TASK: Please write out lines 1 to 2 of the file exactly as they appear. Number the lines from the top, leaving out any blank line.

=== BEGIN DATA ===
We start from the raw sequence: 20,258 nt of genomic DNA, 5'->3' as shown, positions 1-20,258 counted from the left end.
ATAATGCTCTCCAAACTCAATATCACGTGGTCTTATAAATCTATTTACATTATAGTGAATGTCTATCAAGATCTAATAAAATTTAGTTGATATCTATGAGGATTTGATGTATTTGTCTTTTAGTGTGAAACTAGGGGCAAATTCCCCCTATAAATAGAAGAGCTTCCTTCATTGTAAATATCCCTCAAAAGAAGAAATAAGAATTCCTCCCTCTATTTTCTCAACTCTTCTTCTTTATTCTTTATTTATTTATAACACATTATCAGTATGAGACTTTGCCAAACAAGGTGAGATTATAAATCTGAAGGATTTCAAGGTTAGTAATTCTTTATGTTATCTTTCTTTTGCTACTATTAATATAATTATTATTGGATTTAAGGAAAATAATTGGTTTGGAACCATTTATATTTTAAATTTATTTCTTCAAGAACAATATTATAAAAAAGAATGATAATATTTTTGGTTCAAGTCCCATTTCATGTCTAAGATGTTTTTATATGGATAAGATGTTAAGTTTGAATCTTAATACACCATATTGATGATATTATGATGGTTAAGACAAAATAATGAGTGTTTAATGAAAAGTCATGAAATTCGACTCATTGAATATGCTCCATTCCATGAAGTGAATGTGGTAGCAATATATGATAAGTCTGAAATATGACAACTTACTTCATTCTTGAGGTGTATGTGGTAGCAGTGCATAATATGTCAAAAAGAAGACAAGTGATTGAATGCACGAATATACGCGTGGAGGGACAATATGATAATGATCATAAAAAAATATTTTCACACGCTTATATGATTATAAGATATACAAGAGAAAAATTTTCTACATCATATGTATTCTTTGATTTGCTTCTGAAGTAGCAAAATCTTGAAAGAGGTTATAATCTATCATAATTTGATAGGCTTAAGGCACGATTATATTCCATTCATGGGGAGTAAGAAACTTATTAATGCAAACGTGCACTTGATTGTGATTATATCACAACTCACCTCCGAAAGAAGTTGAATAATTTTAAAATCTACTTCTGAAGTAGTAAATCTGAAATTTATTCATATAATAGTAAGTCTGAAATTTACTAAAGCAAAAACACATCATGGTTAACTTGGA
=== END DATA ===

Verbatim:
We start from the raw sequence: 20,258 nt of genomic DNA, 5'->3' as shown, positions 1-20,258 counted from the left end.
ATAATGCTCTCCAAACTCAATATCACGTGGTCTTATAAATCTATTTACATTATAGTGAATGTCTATCAAGATCTAATAAAATTTAGTTGATATCTATGAGGATTTGATGTATTTGTCTTTTAGTGTGAAACTAGGGGCAAATTCCCCCTATAAATAGAAGAGCTTCCTTCATTGTAAATATCCCTCAAAAGAAGAAATAAGAATTCCTCCCTCTATTTTCTCAACTCTTCTTCTTTATTCTTTATTTATTTATAACACATTATCAGTATGAGACTTTGCCAAACAAGGTGAGATTATAAATCTGAAGGATTTCAAGGTTAGTAATTCTTTATGTTATCTTTCTTTTGCTACTATTAATATAATTATTATTGGATTTAAGGAAAATAATTGGTTTGGAACCATTTATATTTTAAATTTATTTCTTCAAGAACAATATTATAAAAAAGAATGATAATATTTTTGGTTCAAGTCCCATTTCATGTCTAAGATGTTTTTATATGGATAAGATGTTAAGTTTGAATCTTAATACACCATATTGATGATATTATGATGGTTAAGACAAAATAATGAGTGTTTAATGAAAAGTCATGAAATTCGACTCATTGAATATGCTCCATTCCATGAAGTGAATGTGGTAGCAATATATGATAAGTCTGAAATATGACAACTTACTTCATTCTTGAGGTGTATGTGGTAGCAGTGCATAATATGTCAAAAAGAAGACAAGTGATTGAATGCACGAATATACGCGTGGAGGGACAATATGATAATGATCATAAAAAAATATTTTCACACGCTTATATGATTATAAGATATACAAGAGAAAAATTTTCTACATCATATGTATTCTTTGATTTGCTTCTGAAGTAGCAAAATCTTGAAAGAGGTTATAATCTATCATAATTTGATAGGCTTAAGGCACGATTATATTCCATTCATGGGGAGTAAGAAACTTATTAATGCAAACGTGCACTTGATTGTGATTATATCACAACTCACCTCCGAAAGAAGTTGAATAATTTTAAAATCTACTTCTGAAGTAGTAAATCTGAAATTTATTCATATAATAGTAAGTCTGAAATTTACTAAAGCAAAAACACATCATGGTTAACTTGGA